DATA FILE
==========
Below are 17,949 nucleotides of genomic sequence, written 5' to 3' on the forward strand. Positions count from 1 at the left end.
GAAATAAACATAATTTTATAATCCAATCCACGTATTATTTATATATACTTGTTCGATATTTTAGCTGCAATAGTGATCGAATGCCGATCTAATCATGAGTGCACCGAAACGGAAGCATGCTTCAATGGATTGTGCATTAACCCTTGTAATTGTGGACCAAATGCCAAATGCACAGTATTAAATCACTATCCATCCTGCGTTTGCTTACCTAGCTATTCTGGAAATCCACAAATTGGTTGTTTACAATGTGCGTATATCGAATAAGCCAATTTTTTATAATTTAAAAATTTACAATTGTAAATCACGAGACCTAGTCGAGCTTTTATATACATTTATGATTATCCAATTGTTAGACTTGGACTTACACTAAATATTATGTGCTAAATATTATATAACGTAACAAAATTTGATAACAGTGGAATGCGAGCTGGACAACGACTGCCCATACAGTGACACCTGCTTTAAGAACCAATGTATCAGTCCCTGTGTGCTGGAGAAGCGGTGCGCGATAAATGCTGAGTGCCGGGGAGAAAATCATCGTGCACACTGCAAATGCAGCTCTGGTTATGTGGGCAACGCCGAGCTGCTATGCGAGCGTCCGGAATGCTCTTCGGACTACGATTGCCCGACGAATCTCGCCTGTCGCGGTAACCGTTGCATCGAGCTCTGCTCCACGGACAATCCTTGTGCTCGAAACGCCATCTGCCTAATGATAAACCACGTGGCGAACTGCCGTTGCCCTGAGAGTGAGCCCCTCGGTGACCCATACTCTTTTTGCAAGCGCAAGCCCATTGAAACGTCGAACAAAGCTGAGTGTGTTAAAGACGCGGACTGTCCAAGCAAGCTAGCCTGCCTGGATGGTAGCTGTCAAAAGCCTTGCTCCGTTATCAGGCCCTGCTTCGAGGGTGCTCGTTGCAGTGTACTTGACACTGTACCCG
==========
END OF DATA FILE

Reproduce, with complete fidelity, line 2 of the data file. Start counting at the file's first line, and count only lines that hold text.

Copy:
GAAATAAACATAATTTTATAATCCAATCCACGTATTATTTATATATACTTGTTCGATATTTTAGCTGCAATAGTGATCGAATGCCGATCTAATCATGAGTGCACCGAAACGGAAGCATGCTTCAATGGATTGTGCATTAACCCTTGTAATTGTGGACCAAATGCCAAATGCACAGTATTAAATCACTATCCATCCTGCGTTTGCTTACCTAGCTATTCTGGAAATCCACAAATTGGTTGTTTACAATGTGCGTATATCGAATAAGCCAATTTTTTATAATTTAAAAATTTACAATTGTAAATCACGAGACCTAGTCGAGCTTTTATATACATTTATGATTATCCAATTGTTAGACTTGGACTTACACTAAATATTATGTGCTAAATATTATATAACGTAACAAAATTTGATAACAGTGGAATGCGAGCTGGACAACGACTGCCCATACAGTGACACCTGCTTTAAGAACCAATGTATCAGTCCCTGTGTGCTGGAGAAGCGGTGCGCGATAAATGCTGAGTGCCGGGGAGAAAATCATCGTGCACACTGCAAATGCAGCTCTGGTTATGTGGGCAACGCCGAGCTGCTATGCGAGCGTCCGGAATGCTCTTCGGACTACGATTGCCCGACGAATCTCGCCTGTCGCGGTAACCGTTGCATCGAGCTCTGCTCCACGGACAATCCTTGTGCTCGAAACGCCATCTGCCTAATGATAAACCACGTGGCGAACTGCCGTTGCCCTGAGAGTGAGCCCCTCGGTGACCCATACTCTTTTTGCAAGCGCAAGCCCATTGAAACGTCGAACAAAGCTGAGTGTGTTAAAGACGCGGACTGTCCAAGCAAGCTAGCCTGCCTGGATGGTAGCTGTCAAAAGCCTTGCTCCGTTATCAGGCCCTGCTTCGAGGGTGCTCGTTGCAGTGTACTTGACACTGTACCCG